The Northman (2022)
Conquer Your Fate
Director Robert Eggers has stated that in making The Northman, he hoped to achieve the ultimate Viking Epic. Although it is difficult to say whether he has succeeded, what remains true of the film is that it is indeed epic in every possible sense — a visually spectacular feast that grips the audience from its opening moments until the arresting finale. Coming out of an impressive run with two smaller budget films, 2015’s The Witch and 2019’s The Lighthouse, Eggers is given a 90 million USD budget to expand his idiosyncratic world-building into an indelible and violent film that remains recognizable to his arthouse style yet is given the breadth to bring that vision to a mainstream audience.
The story comes from Norse legend. Amleth is a tale that became the boilerplate for ‘Hamlet,’ but Eggers and multi-hyphenate talent Sjón have changed elements of the story drastically. In the original versions, Amleth, after witnessing the slaying of his father, feigns being a fool to later enact revenge on his uncle, who has usurped the kingdom. Eggers and Sjón have done away with the fool Amleth and have replaced him with a hardened warrior consumed by revenge. Arguably as the story plays out, Amleth’s quest for revenge does seem foolish as the cost is unfathomably high and his drive to destroy his uncle is a kind of madness that is ruinous to him.
The year is 895 AD, and Amleth (played as a boy by Oscar Novak) is a young King in training. His father, King Aurvandil War-Raven (Ethan Hawke), has returned from battle with his uncle Fjölnir (Claes Bang). Amleth and his mother, Gudrún (Nicole Kidman), greet the wounded but triumphant warrior. In Amleth’s eyes, his father is a hero and righteous King who brings glory to the people. Furthermore, Aurvandil is an attentive and loving father who is preparing Amleth’s succession to the throne.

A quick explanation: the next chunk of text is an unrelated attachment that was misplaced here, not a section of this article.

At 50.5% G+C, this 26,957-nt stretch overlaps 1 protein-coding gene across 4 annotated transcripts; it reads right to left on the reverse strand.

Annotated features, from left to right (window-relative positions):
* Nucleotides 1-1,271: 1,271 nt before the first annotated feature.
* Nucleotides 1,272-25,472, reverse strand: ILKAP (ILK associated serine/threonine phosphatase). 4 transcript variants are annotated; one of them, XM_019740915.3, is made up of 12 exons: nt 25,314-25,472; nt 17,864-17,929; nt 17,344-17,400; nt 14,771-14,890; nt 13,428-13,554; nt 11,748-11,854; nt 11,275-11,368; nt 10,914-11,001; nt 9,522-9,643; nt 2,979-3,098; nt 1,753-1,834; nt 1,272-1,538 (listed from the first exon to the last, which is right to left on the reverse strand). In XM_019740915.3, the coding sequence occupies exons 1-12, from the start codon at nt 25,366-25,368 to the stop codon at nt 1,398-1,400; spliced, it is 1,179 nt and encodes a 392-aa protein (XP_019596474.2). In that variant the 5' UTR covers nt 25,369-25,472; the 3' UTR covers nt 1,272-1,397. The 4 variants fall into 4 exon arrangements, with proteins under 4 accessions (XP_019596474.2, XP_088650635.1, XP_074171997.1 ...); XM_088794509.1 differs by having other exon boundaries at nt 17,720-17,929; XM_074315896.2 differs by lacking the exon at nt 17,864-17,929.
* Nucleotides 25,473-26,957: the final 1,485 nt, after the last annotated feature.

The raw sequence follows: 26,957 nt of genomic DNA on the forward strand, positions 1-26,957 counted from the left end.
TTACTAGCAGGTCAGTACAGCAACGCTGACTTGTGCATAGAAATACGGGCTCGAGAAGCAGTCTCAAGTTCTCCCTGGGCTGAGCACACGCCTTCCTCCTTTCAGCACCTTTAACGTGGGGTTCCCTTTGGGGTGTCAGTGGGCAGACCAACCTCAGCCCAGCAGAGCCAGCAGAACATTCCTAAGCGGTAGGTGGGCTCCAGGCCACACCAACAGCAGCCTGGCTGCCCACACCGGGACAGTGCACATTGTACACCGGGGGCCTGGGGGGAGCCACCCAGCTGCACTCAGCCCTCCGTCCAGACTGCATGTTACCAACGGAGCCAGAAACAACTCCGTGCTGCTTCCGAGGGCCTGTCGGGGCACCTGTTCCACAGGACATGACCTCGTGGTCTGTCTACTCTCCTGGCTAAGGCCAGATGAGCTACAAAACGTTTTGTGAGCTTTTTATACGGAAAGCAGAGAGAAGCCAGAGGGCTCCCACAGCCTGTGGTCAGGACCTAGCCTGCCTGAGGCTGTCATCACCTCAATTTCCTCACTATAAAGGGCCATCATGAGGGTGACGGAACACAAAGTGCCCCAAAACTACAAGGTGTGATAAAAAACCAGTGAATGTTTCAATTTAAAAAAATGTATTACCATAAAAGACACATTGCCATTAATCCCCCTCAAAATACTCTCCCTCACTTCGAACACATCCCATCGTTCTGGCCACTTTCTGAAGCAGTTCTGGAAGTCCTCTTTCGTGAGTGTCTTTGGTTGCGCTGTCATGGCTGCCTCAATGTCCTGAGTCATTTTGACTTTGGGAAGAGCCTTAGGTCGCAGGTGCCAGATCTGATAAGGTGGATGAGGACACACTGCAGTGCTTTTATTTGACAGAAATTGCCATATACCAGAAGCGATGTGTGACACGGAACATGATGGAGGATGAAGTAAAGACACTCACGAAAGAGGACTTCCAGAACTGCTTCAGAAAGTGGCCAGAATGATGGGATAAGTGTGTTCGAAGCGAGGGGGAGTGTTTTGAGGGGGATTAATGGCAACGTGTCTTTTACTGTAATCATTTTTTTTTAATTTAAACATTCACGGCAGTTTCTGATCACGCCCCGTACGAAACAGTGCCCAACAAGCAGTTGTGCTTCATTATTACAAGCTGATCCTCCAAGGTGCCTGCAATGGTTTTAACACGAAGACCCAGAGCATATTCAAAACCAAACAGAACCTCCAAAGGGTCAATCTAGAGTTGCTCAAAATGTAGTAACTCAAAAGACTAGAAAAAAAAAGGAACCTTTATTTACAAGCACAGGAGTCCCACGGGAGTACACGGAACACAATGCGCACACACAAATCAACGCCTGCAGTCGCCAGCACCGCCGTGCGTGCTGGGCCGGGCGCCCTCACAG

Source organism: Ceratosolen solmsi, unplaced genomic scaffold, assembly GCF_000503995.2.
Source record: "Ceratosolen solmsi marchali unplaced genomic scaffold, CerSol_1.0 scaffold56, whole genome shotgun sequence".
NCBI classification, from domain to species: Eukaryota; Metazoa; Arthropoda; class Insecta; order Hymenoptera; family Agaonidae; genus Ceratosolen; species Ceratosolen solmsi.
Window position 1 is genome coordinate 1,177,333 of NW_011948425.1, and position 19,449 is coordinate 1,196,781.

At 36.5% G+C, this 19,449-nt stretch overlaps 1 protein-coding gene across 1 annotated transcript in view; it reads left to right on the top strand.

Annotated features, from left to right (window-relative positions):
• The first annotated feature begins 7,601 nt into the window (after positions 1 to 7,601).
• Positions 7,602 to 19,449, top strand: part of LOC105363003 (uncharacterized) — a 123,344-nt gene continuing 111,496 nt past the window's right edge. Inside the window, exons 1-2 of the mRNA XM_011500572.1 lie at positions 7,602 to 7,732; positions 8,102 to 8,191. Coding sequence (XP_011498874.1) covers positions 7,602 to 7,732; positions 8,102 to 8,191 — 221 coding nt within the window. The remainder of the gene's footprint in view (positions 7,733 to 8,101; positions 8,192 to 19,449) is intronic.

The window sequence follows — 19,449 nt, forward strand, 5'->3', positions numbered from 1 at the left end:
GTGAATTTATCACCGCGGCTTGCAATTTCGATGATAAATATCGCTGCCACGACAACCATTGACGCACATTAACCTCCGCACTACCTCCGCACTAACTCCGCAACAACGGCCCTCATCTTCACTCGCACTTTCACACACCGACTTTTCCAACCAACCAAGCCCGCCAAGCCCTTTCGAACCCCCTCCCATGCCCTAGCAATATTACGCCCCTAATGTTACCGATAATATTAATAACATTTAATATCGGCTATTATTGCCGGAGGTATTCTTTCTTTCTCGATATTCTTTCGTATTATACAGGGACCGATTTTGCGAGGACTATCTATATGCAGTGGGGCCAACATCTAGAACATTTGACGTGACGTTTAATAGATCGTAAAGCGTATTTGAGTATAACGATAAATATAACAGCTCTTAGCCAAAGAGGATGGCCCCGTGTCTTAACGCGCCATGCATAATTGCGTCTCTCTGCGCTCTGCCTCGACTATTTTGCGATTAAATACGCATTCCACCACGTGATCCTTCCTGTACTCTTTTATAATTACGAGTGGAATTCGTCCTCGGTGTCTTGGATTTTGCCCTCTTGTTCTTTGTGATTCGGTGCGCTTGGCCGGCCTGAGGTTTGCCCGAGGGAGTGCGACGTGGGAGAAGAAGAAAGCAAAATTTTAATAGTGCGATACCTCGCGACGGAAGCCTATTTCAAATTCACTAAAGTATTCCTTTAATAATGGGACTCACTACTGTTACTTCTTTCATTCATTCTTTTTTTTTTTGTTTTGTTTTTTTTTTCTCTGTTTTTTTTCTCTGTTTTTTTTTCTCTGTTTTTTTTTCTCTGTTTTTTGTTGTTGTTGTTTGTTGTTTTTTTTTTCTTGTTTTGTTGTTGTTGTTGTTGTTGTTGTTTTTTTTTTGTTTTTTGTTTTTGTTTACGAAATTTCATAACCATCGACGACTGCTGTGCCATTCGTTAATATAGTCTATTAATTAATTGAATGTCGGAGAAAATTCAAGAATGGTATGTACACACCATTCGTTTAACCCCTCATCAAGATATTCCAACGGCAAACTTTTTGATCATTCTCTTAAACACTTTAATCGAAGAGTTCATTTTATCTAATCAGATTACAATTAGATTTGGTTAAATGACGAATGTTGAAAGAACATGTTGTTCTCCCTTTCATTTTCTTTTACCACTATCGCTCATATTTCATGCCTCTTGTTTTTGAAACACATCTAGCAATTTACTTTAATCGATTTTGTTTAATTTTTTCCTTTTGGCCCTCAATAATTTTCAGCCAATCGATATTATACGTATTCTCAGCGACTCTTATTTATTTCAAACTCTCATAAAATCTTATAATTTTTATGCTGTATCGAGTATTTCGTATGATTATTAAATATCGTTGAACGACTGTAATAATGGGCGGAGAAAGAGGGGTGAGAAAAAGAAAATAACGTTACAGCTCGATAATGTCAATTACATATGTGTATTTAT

Eggers takes us through some of Amleth’s rites of passage, including a psychedelic encounter with Heimir the Fool (Willem Dafoe), where they ingest hallucinogens and throw off their humanity to see the manifest destiny of their family line. Stylistically, this scene is very much in Eggers’ playbook — the reality and unreality exist at once. For Aurvandil and Amleth, the magic is not metaphor; they believe in their Gods and the forces of the supernatural.
Soon after Aurvandil’s return, Amleth witnesses the treacherous attack of his uncle Fjölnir, who, with a band of loyal men, brutally dispatch Aurvandil and hunt down and try to kill Amleth. Almeth witnesses the coup and sees Fjölnir take his mother, Gudrún, as his new queen. Escaping the kingdom, Amleth vows that he will avenge his father, save his mother, and kill Fjölnir.
Years pass, and Amleth (now played by Alexander Skarsgård) is a muscular Berserker living in the land of Rus. Amleth’s humanity has all but disappeared, and he is a killing machine. Eggers spares the audience little as he takes us through long shots of the Vikings destroying villages and collecting slaves. Skarsgård is an imposing presence both physically and because he is violence personified. Blood and mud-soaked, he fills the frame with menace.
In a sacked village, Amleth encounters a Seeress (played by Björk in her first speaking role in a film since Lars von Trier’s Dancer in the Dark) who reminds him of his oath to destroy Fjölnir and restore his family line. She warns him that the revenge will come at a cost, and he will have to sacrifice his kindness and kin. Soon thereafter, he hears that the slaves the Berserkers have captured are destined for Fjölnir, who has lost his kingdom and is rebuilding his community in Iceland. Amleth brands himself a slave and is taken in shackles to the new land.